Thursday, August 30, 2012

One Good Hustle

Stories about con artists, hustlers, and small-time thieves are usually pretty happy go lucky. I remember picking up Paper Moon as a kid and being totally fascinated by the world of tricks and sleight of hand that saw a father and daughter travelling around the country to make their fortune. For the most part, their crimes seemed victimless, and you just knew everything was going to work out. If this is what you're expecting when you pick up Billie Livingston's new novel One Good Hustle, prepare yourself: her perspective on cons is totally different.

The novel is the story of Sammie, the 16-year-old daughter of hustlers, and takes place during the summer between Grades 11 and 12. Sammie is living at a friend's – almost more of an acquaintance at the beginning – because her mother is depressed, suicidal, and has substance abuse problems. When Sammie decided she couldn't take it anymore (her mother could kill herself, but she didn't want to be there to watch), she left. Of course, that doesn't mean she isn't thinking about her mother, or worrying about her, or wondering where her dad is (her parents split up years ago), or hoping he'll come and take her away with him.

As the story unfolds, Sammie takes us through what happened. As readers, we're in her head, so when she remembers or mulls or rants, it's to herself, we're just there to hear it. The affect of this is a kind of unfiltered view of her life, and more specifically, her moods, personalities, and memories. Sammie has a lot going on – her childhood wasn't easy, and her parents aren't easy, and she's living with a family that has a totally different life than hers, and that isn't easy – and Livingston handles all of this with a great deal of style. This is not a lessons book, or some sort of teen case study, this is a kind of gritty realism that pops with humour and insight and confusion.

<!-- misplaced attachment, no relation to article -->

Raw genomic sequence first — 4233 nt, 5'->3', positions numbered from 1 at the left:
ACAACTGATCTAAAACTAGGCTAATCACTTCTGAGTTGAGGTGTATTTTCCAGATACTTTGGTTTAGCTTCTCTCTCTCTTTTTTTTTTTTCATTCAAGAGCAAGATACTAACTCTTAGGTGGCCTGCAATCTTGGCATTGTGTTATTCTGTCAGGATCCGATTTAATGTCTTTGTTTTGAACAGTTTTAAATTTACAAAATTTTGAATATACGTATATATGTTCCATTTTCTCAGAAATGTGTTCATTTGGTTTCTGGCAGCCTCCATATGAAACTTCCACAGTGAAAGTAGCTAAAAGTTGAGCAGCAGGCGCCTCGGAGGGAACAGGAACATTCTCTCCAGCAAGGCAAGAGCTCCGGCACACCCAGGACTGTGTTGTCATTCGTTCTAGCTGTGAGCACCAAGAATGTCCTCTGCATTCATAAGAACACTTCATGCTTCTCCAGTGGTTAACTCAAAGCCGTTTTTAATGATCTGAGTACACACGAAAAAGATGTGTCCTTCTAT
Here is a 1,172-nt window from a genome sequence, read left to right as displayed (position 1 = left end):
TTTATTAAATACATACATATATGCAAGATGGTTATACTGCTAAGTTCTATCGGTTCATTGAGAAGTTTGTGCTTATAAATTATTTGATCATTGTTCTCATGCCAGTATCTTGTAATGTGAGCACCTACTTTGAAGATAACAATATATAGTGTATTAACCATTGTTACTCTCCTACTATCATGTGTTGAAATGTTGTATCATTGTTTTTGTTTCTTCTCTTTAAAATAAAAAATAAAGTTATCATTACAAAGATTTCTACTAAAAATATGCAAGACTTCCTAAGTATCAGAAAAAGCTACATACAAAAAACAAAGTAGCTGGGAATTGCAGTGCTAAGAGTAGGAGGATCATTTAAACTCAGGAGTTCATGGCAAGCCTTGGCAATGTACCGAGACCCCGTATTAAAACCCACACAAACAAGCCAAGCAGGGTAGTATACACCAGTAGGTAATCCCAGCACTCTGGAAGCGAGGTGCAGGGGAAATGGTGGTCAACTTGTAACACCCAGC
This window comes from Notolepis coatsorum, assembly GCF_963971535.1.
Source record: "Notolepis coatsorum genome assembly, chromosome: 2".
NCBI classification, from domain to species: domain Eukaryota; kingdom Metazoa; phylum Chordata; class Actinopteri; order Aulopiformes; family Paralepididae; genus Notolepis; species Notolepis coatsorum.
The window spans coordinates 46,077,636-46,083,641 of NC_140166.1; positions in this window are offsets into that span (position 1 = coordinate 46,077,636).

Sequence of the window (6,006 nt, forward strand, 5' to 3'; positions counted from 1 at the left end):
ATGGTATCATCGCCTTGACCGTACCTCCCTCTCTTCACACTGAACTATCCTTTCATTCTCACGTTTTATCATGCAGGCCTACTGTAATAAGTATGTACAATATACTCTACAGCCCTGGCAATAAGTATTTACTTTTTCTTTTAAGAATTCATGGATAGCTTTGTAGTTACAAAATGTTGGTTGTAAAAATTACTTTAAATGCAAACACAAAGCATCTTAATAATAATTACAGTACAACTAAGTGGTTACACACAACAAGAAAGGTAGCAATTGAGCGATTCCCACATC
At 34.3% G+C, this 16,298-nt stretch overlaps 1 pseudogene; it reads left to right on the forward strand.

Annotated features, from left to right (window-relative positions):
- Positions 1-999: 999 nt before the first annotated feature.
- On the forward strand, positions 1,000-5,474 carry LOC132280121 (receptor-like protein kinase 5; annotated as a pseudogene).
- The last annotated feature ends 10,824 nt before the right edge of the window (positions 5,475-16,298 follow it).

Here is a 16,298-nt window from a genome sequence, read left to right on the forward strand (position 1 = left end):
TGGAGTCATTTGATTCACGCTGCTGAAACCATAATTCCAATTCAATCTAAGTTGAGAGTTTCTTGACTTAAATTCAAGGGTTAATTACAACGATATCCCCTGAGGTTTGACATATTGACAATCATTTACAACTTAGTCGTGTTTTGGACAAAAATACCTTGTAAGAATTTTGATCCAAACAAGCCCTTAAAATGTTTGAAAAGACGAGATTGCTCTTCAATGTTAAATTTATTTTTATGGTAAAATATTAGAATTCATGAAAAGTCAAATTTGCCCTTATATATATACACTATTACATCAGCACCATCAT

Part of this is because Livingston based aspects of this story on her own life. That isn't to take anything away from her writing (why it would, I'm not sure, but anyway), but I do think that experience gave her insight into the emotions of a girl who is, in a way, waking up to how her life is both totally messed up and complicated, and also not a disaster. For example, Jill (Sammie's friend) and her parents seem on the surface to be a perfect, functional family, but as Sammie spends more time with them she realizes some of their values are pretty strange – Jill's mom, for example, tells Sammie not to wear revealing clothes or else she might be the cause of someone else's rape, a comment Sammie finds preposterous.

One Good Hustle is a generous book and a quick read, and Livingston's writing is strong and clear and without pretense. For a kid raised by hustlers, Sammie is remarkably straightforward and well adjusted, which isn't to say she doesn't have issues (she is a teenager, after all), but rather that there is more to the novel than a simple coming of age story. It's complicated, I guess, but that suits this book just fine.

One Good Hustle
by Billie Livingston
First published in 2012 (cover image shown from RandomHouse edition)


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